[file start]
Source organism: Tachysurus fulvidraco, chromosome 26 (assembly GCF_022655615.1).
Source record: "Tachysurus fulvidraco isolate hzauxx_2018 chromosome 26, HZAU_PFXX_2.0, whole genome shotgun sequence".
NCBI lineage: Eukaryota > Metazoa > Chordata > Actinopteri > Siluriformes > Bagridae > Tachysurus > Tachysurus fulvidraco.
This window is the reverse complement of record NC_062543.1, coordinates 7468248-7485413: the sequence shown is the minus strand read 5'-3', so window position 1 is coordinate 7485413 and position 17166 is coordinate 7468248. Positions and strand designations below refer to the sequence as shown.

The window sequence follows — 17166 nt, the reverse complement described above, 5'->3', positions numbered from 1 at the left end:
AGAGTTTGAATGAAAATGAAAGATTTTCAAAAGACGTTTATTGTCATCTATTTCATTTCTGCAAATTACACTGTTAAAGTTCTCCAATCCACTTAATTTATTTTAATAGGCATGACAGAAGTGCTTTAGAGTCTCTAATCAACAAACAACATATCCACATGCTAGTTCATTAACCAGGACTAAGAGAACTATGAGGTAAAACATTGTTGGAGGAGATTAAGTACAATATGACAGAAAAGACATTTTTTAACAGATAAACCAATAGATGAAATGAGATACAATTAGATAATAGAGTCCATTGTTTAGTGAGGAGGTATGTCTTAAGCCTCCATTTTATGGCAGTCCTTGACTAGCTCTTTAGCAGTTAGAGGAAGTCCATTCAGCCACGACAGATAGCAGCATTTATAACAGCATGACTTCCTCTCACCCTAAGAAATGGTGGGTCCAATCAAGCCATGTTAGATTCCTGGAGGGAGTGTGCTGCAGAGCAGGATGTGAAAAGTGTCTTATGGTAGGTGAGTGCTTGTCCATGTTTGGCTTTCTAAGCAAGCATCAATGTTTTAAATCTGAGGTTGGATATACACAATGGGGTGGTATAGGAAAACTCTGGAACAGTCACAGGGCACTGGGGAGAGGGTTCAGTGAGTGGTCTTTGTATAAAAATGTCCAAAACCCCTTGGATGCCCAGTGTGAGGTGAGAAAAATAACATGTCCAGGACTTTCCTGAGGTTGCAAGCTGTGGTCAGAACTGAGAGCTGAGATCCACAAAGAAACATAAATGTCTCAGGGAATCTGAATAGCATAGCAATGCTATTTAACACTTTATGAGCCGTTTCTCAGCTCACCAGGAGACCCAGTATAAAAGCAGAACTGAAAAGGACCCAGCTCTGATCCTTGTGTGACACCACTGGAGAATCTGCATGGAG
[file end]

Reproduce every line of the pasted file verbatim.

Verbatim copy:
Source organism: Tachysurus fulvidraco, chromosome 26 (assembly GCF_022655615.1).
Source record: "Tachysurus fulvidraco isolate hzauxx_2018 chromosome 26, HZAU_PFXX_2.0, whole genome shotgun sequence".
NCBI lineage: Eukaryota > Metazoa > Chordata > Actinopteri > Siluriformes > Bagridae > Tachysurus > Tachysurus fulvidraco.
This window is the reverse complement of record NC_062543.1, coordinates 7468248-7485413: the sequence shown is the minus strand read 5'-3', so window position 1 is coordinate 7485413 and position 17166 is coordinate 7468248. Positions and strand designations below refer to the sequence as shown.

The window sequence follows — 17166 nt, the reverse complement described above, 5'->3', positions numbered from 1 at the left end:
AGAGTTTGAATGAAAATGAAAGATTTTCAAAAGACGTTTATTGTCATCTATTTCATTTCTGCAAATTACACTGTTAAAGTTCTCCAATCCACTTAATTTATTTTAATAGGCATGACAGAAGTGCTTTAGAGTCTCTAATCAACAAACAACATATCCACATGCTAGTTCATTAACCAGGACTAAGAGAACTATGAGGTAAAACATTGTTGGAGGAGATTAAGTACAATATGACAGAAAAGACATTTTTTAACAGATAAACCAATAGATGAAATGAGATACAATTAGATAATAGAGTCCATTGTTTAGTGAGGAGGTATGTCTTAAGCCTCCATTTTATGGCAGTCCTTGACTAGCTCTTTAGCAGTTAGAGGAAGTCCATTCAGCCACGACAGATAGCAGCATTTATAACAGCATGACTTCCTCTCACCCTAAGAAATGGTGGGTCCAATCAAGCCATGTTAGATTCCTGGAGGGAGTGTGCTGCAGAGCAGGATGTGAAAAGTGTCTTATGGTAGGTGAGTGCTTGTCCATGTTTGGCTTTCTAAGCAAGCATCAATGTTTTAAATCTGAGGTTGGATATACACAATGGGGTGGTATAGGAAAACTCTGGAACAGTCACAGGGCACTGGGGAGAGGGTTCAGTGAGTGGTCTTTGTATAAAAATGTCCAAAACCCCTTGGATGCCCAGTGTGAGGTGAGAAAAATAACATGTCCAGGACTTTCCTGAGGTTGCAAGCTGTGGTCAGAACTGAGAGCTGAGATCCACAAAGAAACATAAATGTCTCAGGGAATCTGAATAGCATAGCAATGCTATTTAACACTTTATGAGCCGTTTCTCAGCTCACCAGGAGACCCAGTATAAAAGCAGAACTGAAAAGGACCCAGCTCTGATCCTTGTGTGACACCACTGGAGAATCTGCATGGAG